It’s just about over for another year, but Hallowe’en is an example of British culture which traversed the Atlantic with our forefathers. There are still people who insist that our country was multicultural if not multiracial from the beginning, and that it has no particular connection, ethnically or culturally, to Britain. But when you look at our traditions and customs and even the games that children play, you see many evidences of our British/English origins.
If you’re interested, read here about how children in Victorian Britain celebrated Hallowe’en, such as carving faces on turnips to make ‘turnip lanterns’. In the U.S., pumpkins were substituted for turnips, to make Jack-o-Lanterns, though in some localities in earlier times, children carved lanterns from turnips or other root vegetables.
“Trick-or-treating” seems to have been an American introduction, and according to some sources it didn’t become widespread until mid-20th century, while other sources say it was a custom much earlier, a century or more ago. The origins of it are uncertain but according to this History.com article, it may have been inspired by an Irish custom, with old Celtic Samhain celebrations. However, the British Guy Fawkes customs may have played a part in the development of some American Hallowe’en customs:
“Still another potential trick-or-treating predecessor is the British custom for children to wear masks and carry effigies while begging for pennies on Guy Fawkes Night (also known as Bonfire Night), which commemorates the foiling of the so-called Gunpowder Plot in 1605. On November 5, 1606, Fawkes was executed for his role in the Catholic-led conspiracy to blow up England’s parliament building and remove King James I, a Protestant, from power. On the original Guy Fawkes Day, celebrated immediately after the famous plotter’s execution, communal bonfires, or “bone fires,” were lit to burn effigies and the symbolic “bones” of the Catholic pope. By the early 19th century, children bearing effigies of Fawkes were roaming the streets on the evening of November 5, asking for “a penny for the Guy.” ‘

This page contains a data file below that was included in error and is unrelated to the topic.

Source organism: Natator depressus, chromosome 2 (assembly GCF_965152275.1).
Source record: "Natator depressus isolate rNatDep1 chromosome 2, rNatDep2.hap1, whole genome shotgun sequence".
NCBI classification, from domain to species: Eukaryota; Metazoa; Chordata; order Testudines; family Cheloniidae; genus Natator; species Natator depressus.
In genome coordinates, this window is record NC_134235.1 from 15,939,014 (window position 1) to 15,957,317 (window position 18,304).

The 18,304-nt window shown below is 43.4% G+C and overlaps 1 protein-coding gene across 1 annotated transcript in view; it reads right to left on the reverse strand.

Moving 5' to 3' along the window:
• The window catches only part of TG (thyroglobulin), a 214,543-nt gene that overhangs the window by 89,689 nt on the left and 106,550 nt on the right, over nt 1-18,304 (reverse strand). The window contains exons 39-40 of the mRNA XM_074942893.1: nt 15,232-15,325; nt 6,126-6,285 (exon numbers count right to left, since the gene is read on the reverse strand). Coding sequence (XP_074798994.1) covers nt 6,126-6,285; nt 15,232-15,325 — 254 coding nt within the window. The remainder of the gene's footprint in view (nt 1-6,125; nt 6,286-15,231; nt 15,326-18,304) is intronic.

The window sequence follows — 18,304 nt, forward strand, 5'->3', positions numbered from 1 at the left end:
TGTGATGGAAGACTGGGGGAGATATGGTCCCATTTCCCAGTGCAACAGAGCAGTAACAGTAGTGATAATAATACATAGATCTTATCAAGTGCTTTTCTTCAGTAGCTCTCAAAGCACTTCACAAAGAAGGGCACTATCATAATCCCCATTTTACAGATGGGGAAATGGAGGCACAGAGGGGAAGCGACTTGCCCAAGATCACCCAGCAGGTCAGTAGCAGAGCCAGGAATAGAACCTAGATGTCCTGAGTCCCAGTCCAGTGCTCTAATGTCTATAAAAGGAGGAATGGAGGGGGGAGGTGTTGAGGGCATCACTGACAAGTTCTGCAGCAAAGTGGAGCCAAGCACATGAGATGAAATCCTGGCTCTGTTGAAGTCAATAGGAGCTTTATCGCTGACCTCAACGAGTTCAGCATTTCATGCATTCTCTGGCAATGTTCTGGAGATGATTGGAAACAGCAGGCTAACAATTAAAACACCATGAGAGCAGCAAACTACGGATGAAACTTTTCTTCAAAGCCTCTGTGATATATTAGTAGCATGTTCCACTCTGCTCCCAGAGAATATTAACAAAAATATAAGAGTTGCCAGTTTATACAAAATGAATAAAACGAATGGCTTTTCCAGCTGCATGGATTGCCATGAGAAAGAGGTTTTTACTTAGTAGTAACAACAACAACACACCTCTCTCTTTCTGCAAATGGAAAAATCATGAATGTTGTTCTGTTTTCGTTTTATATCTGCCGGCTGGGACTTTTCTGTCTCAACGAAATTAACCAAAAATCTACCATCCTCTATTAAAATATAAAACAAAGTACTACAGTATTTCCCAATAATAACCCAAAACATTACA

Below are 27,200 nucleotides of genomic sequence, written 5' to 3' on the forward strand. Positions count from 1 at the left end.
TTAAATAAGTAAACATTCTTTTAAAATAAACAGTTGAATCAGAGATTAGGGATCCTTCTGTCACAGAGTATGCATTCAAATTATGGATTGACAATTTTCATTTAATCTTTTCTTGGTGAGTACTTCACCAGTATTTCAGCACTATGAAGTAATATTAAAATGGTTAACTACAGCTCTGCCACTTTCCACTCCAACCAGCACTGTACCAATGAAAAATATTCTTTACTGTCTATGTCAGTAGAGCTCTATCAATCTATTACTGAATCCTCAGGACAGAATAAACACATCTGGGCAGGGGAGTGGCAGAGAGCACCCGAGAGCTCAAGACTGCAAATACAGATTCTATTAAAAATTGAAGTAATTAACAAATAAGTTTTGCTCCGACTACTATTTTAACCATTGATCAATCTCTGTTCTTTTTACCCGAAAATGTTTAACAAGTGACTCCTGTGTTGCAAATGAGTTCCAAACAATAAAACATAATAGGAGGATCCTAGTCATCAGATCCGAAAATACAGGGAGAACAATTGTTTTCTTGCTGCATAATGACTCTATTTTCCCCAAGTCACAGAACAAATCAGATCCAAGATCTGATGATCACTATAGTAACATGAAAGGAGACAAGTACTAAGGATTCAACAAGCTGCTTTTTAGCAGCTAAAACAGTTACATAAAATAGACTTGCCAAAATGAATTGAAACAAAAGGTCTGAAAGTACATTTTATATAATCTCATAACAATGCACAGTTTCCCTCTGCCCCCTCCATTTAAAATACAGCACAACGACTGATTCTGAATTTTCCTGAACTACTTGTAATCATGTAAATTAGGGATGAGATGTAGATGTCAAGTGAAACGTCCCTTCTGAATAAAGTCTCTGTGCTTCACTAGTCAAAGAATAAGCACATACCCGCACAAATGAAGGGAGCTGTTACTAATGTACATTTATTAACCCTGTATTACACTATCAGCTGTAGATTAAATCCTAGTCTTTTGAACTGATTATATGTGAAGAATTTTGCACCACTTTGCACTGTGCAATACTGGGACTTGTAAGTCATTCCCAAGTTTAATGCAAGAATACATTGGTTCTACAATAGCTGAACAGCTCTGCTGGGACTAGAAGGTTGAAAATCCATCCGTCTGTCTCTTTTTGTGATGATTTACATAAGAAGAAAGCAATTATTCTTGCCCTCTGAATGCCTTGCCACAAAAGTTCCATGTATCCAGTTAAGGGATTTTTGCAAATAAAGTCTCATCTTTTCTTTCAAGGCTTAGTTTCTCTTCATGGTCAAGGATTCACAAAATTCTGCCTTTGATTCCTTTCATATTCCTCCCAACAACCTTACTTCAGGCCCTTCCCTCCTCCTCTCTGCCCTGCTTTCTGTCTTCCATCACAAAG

The Northern Irish seem to be very big on Hallowe’en celebrations. According to this article, the city of Derry is now the ‘best Hallowe’en destination in the world.’
It seems that Hallowe’en as we know it is a product of our British Isles heritage. Apparently other European countries now have some kind of observances of that evening but they seem to have been following American customs, since the media make our culture known just about everywhere. And much of our traditional culture, whether some like to admit it or not, was at its inception an inheritance from the British Isles. Now as we live in this ‘global culture’ via mass media and casual mass migration from one hemisphere to another, we will no doubt see our customs and traditions mutated further, unless we consciously preserve our distinct ways.